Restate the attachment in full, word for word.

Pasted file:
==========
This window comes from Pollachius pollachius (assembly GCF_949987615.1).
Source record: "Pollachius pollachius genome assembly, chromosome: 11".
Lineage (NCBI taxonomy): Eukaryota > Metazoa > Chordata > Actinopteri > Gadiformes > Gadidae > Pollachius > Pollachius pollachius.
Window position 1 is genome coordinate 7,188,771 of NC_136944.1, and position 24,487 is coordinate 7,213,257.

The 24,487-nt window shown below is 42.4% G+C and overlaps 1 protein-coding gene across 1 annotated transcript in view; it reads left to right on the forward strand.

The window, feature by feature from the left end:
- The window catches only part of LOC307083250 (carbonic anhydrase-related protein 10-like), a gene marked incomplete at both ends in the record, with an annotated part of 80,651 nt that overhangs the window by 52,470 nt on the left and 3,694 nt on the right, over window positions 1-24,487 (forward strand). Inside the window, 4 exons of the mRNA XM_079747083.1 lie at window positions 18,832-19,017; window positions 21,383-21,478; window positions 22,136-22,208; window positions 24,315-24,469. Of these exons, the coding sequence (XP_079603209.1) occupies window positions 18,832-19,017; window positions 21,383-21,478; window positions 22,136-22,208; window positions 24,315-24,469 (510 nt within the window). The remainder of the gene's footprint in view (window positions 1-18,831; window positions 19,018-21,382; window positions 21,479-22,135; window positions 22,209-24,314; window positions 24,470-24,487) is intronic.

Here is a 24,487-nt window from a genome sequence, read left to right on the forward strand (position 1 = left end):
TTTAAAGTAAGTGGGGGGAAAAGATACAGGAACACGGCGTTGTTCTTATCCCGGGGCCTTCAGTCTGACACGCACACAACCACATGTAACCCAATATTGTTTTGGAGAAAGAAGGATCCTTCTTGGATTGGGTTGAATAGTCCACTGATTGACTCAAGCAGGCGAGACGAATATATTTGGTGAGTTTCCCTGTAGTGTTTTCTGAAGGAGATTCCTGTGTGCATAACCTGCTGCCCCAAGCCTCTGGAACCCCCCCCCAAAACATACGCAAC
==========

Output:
This window comes from Pollachius pollachius (assembly GCF_949987615.1).
Source record: "Pollachius pollachius genome assembly, chromosome: 11".
Lineage (NCBI taxonomy): Eukaryota > Metazoa > Chordata > Actinopteri > Gadiformes > Gadidae > Pollachius > Pollachius pollachius.
Window position 1 is genome coordinate 7,188,771 of NC_136944.1, and position 24,487 is coordinate 7,213,257.

The 24,487-nt window shown below is 42.4% G+C and overlaps 1 protein-coding gene across 1 annotated transcript in view; it reads left to right on the forward strand.

The window, feature by feature from the left end:
- The window catches only part of LOC307083250 (carbonic anhydrase-related protein 10-like), a gene marked incomplete at both ends in the record, with an annotated part of 80,651 nt that overhangs the window by 52,470 nt on the left and 3,694 nt on the right, over window positions 1-24,487 (forward strand). Inside the window, 4 exons of the mRNA XM_079747083.1 lie at window positions 18,832-19,017; window positions 21,383-21,478; window positions 22,136-22,208; window positions 24,315-24,469. Of these exons, the coding sequence (XP_079603209.1) occupies window positions 18,832-19,017; window positions 21,383-21,478; window positions 22,136-22,208; window positions 24,315-24,469 (510 nt within the window). The remainder of the gene's footprint in view (window positions 1-18,831; window positions 19,018-21,382; window positions 21,479-22,135; window positions 22,209-24,314; window positions 24,470-24,487) is intronic.

Here is a 24,487-nt window from a genome sequence, read left to right on the forward strand (position 1 = left end):
TTTAAAGTAAGTGGGGGGAAAAGATACAGGAACACGGCGTTGTTCTTATCCCGGGGCCTTCAGTCTGACACGCACACAACCACATGTAACCCAATATTGTTTTGGAGAAAGAAGGATCCTTCTTGGATTGGGTTGAATAGTCCACTGATTGACTCAAGCAGGCGAGACGAATATATTTGGTGAGTTTCCCTGTAGTGTTTTCTGAAGGAGATTCCTGTGTGCATAACCTGCTGCCCCAAGCCTCTGGAACCCCCCCCCAAAACATACGCAAC